Inflation-adjusted house prices were up by 3.24% during the year to Q2 2022
The UK’s housing market is showing signs of cooling, amidst slowing economic growth. Real house prices rose by a modest 3.24% y-o-y in Q2 2022, a sharp slowdown from the annual growth of 8.07% in Q2 2021. Quarter-on-quarter, real house prices increased slightly by 0.1% during the latest quarter.
Yet in nominal terms, UK house prices actually rose by a huge 11.43% during the year to Q2 2022, amidst soaring inflation. Nationwide inflation increased to 10.1% in July 2022 – the highest reading since February 1982.
Demand and construction activity falling
Residential property transactions (seasonally-adjusted) in the UK fell by 26.8% y-o-y to 637,710 units in the first half of 2022, following a 42.4% growth during 2021, according to HM Revenue & Customs. In England, which accounts for more than three-fourths of all transactions, residential property sales dropped 30.3% to 501,430 units in H1 2022 from a year earlier.
Despite slowing demand, the UK’s chronic housing shortage continues to drive the country’s continued house price growth, aggravated by a decline in residential construction activity in the past two years due to coronavirus-related restrictions. The government aims to build 300,000 new homes every year but in 2021, there were only 216,490 new additional dwellings in England, down 11% from a year earlier, according to the Ministry of Housing, Communities & Local Government.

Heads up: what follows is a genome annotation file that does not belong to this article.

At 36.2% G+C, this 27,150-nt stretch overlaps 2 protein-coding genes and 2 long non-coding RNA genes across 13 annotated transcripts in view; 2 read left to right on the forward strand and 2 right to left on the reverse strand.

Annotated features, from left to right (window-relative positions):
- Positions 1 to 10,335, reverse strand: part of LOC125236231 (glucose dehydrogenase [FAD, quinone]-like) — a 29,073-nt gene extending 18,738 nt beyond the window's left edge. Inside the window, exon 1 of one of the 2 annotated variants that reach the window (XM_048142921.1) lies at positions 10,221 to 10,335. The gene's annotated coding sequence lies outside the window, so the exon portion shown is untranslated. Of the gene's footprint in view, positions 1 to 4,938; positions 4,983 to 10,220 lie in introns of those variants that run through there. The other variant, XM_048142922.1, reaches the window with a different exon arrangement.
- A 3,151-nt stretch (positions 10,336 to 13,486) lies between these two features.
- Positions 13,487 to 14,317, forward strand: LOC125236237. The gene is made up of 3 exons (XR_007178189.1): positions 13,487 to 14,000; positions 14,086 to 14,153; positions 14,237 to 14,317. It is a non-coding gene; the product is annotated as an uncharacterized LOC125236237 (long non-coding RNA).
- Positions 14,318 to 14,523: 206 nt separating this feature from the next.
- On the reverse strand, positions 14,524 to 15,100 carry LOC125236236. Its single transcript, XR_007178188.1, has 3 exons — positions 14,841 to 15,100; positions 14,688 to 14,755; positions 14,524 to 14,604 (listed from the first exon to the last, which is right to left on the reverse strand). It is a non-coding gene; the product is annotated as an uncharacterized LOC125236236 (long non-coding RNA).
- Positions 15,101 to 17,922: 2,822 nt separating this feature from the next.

Rents, rental yields: London yields are poor, at around 2.6%
London apartment costs are very expensive, at €18,057 per sq.m.
|UK: typical city centre apartment buying price, monthly rent (120 sq. m)|
|Buying price||Rate per month||Yield|
|London (Prime Central||$2,166,840||$4,715||2.61%|
Recent news. The UK economy grew by a modest 2.9% in Q2 2022 from a year earlier, a sharp slowdown from the previous quarter’s 8.7% year-on-year expansion. In fact, on a quarterly basis, the economy contracted slightly by 0.1% during Q2 2022, according to the Office for National Statistics (ONS), mainly due to falling household consumption caused by elevated inflation and higher interest rates.
Economic growth is projected at a modest 3.2% this year, following a strong growth of 7.4% in 2021 and a historic plunge of 9.3% in 2020, according to the International Monetary Fund (IMF).
In August 2022, the Bank of England (BoE) raised its key rate by another 50 basis points to 1.75%, its sixth consecutive rate hike since December 2021, in an effort to meet its inflation target of 2%. It is now the highest level since December 2008.